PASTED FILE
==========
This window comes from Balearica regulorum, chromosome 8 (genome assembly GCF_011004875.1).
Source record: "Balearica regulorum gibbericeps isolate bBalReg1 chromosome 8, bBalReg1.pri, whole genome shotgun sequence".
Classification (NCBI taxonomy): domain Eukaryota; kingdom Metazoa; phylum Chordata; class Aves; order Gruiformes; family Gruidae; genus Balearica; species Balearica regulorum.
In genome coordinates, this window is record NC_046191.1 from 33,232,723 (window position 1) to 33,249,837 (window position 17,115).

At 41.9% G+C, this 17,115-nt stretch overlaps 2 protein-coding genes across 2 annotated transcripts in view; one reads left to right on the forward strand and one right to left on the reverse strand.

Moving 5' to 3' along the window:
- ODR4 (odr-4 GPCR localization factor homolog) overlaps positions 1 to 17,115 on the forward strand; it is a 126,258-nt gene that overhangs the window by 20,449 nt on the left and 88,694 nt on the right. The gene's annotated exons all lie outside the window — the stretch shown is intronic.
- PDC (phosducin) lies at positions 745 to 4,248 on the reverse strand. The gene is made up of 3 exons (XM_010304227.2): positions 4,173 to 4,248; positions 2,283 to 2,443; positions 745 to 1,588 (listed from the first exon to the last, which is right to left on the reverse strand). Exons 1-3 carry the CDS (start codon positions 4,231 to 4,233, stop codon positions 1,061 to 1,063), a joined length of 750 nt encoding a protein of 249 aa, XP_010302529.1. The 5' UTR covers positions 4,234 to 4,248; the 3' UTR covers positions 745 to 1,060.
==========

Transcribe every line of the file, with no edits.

This window comes from Balearica regulorum, chromosome 8 (genome assembly GCF_011004875.1).
Source record: "Balearica regulorum gibbericeps isolate bBalReg1 chromosome 8, bBalReg1.pri, whole genome shotgun sequence".
Classification (NCBI taxonomy): domain Eukaryota; kingdom Metazoa; phylum Chordata; class Aves; order Gruiformes; family Gruidae; genus Balearica; species Balearica regulorum.
In genome coordinates, this window is record NC_046191.1 from 33,232,723 (window position 1) to 33,249,837 (window position 17,115).

At 41.9% G+C, this 17,115-nt stretch overlaps 2 protein-coding genes across 2 annotated transcripts in view; one reads left to right on the forward strand and one right to left on the reverse strand.

Moving 5' to 3' along the window:
- ODR4 (odr-4 GPCR localization factor homolog) overlaps positions 1 to 17,115 on the forward strand; it is a 126,258-nt gene that overhangs the window by 20,449 nt on the left and 88,694 nt on the right. The gene's annotated exons all lie outside the window — the stretch shown is intronic.
- PDC (phosducin) lies at positions 745 to 4,248 on the reverse strand. The gene is made up of 3 exons (XM_010304227.2): positions 4,173 to 4,248; positions 2,283 to 2,443; positions 745 to 1,588 (listed from the first exon to the last, which is right to left on the reverse strand). Exons 1-3 carry the CDS (start codon positions 4,231 to 4,233, stop codon positions 1,061 to 1,063), a joined length of 750 nt encoding a protein of 249 aa, XP_010302529.1. The 5' UTR covers positions 4,234 to 4,248; the 3' UTR covers positions 745 to 1,060.